Interviewer: Now, of course, the battle against diabetes.

Prof. Anderson: Well, there are two types of diabetes and they're both very interesting at the moment, but in different ways. So type 2 diabetes - the obesity that - the disease that comes from obesity - or I shouldn't say it comes from obesity, but the more obese we are the more likely we are to get type 2 diabetes. And we still don't understand what that connection is. So there's some need for some basic research.

Interviewer: But you're putting out a very good public education program at the moment - or at least the Australian Government is - through making people aware that whilst we don't know the fundamental underlying causation of this, we know that if you're obese and if you eat the wrong foods, then the chance of you having type 2 onset is going to be significant.

Prof. Anderson: Yes, it's very interesting for that reason. We know epidemiologically there's a correlation between obesity and type 2 diabetes. And so at this stage the clear focus lass to be on the message about that to try and convince people to think about it and look after it. What we don't know is what works in public policy, despite the messages we all still individually and the society are tending to get more obese. So there is a need for research to work out what's the effective way of intervening at a society level about that.

But eventually in most diseases the real breakthroughs come when you understand the basic processes and low, until you know that, interventions can work, really effective treatments, really effective preventative mechanisms depend on understanding the basic mechanism.

I just want to mention the other type of diabetes, type 1. This is the type that mainly affects young people, kids, teenagers and young adults. It's there, of course, where people hold out great hopes for stem cell science to actually repair the cells that are destroyed by a mysterious mechanism that destroys in, often in young people, although it can be older, destroys the cells which produce insulin, write of course we all need to control our blood sugar. There really is some very exciting work going around worldwide and here to see whether we can really replace those cells, which would be marvellous.

Interviewer: And we've gone through various scenarios of replacing cells with eyelet transplantation, as they call it, from pigs and various other schemes. You've mentioned stem cells. What has been the role of the National Health and Medical Research Council in the stem cell debate and the policies that have emerged, because we've got some very exciting things, as you say, happening. Particularly last week - I believe they've announced that they now think they can derive stem cells from skin cells. So what's been the role?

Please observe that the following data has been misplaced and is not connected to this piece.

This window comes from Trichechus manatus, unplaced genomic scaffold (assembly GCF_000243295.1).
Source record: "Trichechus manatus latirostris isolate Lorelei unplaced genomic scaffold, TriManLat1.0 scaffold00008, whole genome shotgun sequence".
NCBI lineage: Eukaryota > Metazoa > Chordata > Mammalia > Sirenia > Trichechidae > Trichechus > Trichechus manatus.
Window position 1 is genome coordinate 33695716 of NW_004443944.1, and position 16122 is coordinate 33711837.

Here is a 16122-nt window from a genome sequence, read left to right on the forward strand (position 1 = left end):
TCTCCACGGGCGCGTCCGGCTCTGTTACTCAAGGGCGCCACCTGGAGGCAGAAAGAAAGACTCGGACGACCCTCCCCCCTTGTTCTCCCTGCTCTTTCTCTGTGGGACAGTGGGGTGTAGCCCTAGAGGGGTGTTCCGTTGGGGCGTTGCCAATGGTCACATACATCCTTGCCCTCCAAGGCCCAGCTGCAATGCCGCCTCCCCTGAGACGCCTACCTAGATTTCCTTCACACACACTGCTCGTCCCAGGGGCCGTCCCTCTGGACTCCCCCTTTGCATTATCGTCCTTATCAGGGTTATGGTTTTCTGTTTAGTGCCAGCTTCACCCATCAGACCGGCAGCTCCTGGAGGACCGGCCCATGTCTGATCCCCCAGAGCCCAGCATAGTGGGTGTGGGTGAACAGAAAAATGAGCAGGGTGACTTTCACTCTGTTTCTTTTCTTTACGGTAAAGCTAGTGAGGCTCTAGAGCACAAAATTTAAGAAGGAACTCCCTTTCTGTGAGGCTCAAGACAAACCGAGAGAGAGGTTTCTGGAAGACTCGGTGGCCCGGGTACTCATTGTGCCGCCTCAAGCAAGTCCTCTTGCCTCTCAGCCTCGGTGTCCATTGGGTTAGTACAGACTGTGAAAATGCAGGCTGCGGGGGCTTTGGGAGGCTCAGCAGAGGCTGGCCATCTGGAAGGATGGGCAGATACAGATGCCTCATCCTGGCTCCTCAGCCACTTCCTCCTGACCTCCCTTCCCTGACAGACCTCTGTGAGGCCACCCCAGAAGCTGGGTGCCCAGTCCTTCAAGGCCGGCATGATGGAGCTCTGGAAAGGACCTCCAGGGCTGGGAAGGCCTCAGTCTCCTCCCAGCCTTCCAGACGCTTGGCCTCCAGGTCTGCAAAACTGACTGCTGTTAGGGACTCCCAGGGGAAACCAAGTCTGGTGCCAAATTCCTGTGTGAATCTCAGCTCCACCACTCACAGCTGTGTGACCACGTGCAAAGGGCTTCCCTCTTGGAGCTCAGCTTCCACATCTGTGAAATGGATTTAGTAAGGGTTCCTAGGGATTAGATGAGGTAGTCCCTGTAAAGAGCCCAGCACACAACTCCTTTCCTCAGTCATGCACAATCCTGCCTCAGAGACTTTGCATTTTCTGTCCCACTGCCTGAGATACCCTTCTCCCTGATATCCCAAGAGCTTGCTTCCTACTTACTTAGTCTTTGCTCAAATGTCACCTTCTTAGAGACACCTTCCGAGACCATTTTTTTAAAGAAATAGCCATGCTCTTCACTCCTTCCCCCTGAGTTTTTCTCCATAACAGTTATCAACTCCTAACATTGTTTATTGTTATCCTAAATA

Prof. Anderson: Well, it's been several. We fund stem cell research, primarily adult stem cells, but some embryonic stem cell research, primarily in experimental models, mainly mice, but not exclusively. So we fund some research. The parliament of Australia has also given us the responsibility of licensing the use of human embryos to derive stem cells and to licence the production of so-called therapeutic cloning and that is using women's ova to develop stem cell sources. We also regulate it through our guidelines. We have assisted reproductive technology guidelines which we issue from time to time and which are actually mentioned in the act, so we're heavily involved both from supporting the development of research, but also the ethical oversight of it.

Interviewer: Do you guide the states on this as well, because they've got their own acts around a lot of this stuff?

Prof. Anderson: Yes, well, what happened both in 2002 and recently is the states have tended to mirror the Commonwealth legislation here, so there's a consistent process across Australia. That means that the NHMRC with its licensing process for stem cells has jurisdiction over the country.

Interviewer: Now, science is an international endeavour or a global endeavour, so how does the NHMRC work on a global collaborative basis with other organisations?

Prof. Anderson: Yes, you've made a very important point. I often say that medical research - research in general, but particularly medical research - was probably the first globalised activity. We think that around or close to 50 per cent of the people that we fund have international partners, other scientists involved in their research programs, which is fantastic. We have specific relationships with a number of organisations. With Canada and New Zealand we have a three-way funding scheme for the health of indigenous peoples in our three countries. We've worked with the NIH on peer review --